Planning Sustainability: Intergenerational and Intragenerational Justice in Spatial Planning Strategies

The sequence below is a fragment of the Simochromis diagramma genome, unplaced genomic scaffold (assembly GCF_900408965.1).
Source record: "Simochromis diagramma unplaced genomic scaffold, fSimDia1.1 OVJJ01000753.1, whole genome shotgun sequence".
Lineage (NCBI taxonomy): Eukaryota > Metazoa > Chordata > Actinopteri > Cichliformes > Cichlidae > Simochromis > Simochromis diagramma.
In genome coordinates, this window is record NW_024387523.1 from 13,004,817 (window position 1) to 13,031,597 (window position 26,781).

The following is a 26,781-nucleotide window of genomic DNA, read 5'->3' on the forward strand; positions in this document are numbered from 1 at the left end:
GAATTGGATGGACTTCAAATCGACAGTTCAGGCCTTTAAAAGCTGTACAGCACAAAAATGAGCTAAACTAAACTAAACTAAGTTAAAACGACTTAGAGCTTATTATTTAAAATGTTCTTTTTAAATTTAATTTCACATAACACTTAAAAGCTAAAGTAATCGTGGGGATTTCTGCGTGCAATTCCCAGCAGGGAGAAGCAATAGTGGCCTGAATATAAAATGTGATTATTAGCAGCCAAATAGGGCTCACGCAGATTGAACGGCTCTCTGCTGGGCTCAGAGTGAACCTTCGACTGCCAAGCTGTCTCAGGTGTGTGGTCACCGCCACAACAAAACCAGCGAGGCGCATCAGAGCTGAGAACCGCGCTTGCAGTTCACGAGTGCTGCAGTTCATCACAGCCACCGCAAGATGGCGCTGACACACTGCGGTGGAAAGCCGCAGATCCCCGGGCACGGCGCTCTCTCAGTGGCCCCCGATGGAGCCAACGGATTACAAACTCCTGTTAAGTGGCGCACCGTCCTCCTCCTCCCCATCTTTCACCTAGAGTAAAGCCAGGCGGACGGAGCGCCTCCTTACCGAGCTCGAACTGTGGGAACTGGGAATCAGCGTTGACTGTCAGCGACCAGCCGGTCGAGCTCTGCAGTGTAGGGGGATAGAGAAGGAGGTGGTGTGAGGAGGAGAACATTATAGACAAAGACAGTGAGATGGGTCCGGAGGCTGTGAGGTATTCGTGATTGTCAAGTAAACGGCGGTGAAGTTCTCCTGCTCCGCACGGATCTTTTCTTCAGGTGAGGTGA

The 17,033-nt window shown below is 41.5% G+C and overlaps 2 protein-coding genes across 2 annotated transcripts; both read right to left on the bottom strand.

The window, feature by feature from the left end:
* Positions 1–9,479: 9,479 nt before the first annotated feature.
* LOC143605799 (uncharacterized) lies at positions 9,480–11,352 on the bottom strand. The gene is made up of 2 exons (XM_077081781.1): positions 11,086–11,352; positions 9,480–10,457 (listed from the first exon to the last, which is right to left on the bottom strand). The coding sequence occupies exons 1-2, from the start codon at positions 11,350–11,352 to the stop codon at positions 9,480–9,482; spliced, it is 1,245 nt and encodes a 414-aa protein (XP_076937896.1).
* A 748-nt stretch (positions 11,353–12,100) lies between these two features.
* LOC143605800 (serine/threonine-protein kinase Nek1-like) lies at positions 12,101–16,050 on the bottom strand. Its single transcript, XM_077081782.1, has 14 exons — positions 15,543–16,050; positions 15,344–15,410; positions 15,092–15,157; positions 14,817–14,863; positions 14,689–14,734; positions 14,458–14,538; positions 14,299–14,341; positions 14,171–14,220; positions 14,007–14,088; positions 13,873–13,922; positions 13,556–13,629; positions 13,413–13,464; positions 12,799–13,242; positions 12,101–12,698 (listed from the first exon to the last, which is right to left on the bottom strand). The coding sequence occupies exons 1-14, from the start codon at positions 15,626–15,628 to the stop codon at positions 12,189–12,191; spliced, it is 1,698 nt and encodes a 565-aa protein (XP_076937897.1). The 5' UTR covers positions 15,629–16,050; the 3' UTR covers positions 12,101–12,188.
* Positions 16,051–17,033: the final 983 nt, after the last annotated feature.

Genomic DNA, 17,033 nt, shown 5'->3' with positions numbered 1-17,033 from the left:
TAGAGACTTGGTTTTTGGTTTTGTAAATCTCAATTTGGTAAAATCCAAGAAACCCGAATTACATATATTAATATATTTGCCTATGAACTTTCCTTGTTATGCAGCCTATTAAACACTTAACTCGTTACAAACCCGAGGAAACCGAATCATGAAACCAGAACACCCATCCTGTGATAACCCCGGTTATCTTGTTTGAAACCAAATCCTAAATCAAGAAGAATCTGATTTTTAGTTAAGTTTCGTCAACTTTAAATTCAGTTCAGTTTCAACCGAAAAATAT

Abstract:  Subsequent to the Brundtland Report (World Commission on Environment and Development 1987, Our Common Future), sustainability has been set up in many countries as a mission statement of cross-sectoral policies. Sustainable development carries the normative notions of equity, empowerment and environmentally sensitive economic development. Thus, it seems to suggest a fundamentally different vision to neoliberal dogma, which is at the same time described as dominating all socio-political processes. This paper intends to explore the relation between these two discursive framings of contemporary policies through the example of German spatial planning guidelines. More precisely, it addresses social justice as one pillar of sustainability and how it is operationalised in spatial planning policies in Germany. This may exemplify how the seemingly opposing discourses interact in policy practices. The empirical analysis suggests that the ways in which the German spatial planning report focused on social space in territorial terms promotes an economistic and truncated view of social justice, one which fosters the neoliberal idea of regional competition for global capital and reduces socio-spatial justice to territorially equally distributed economic inclusion.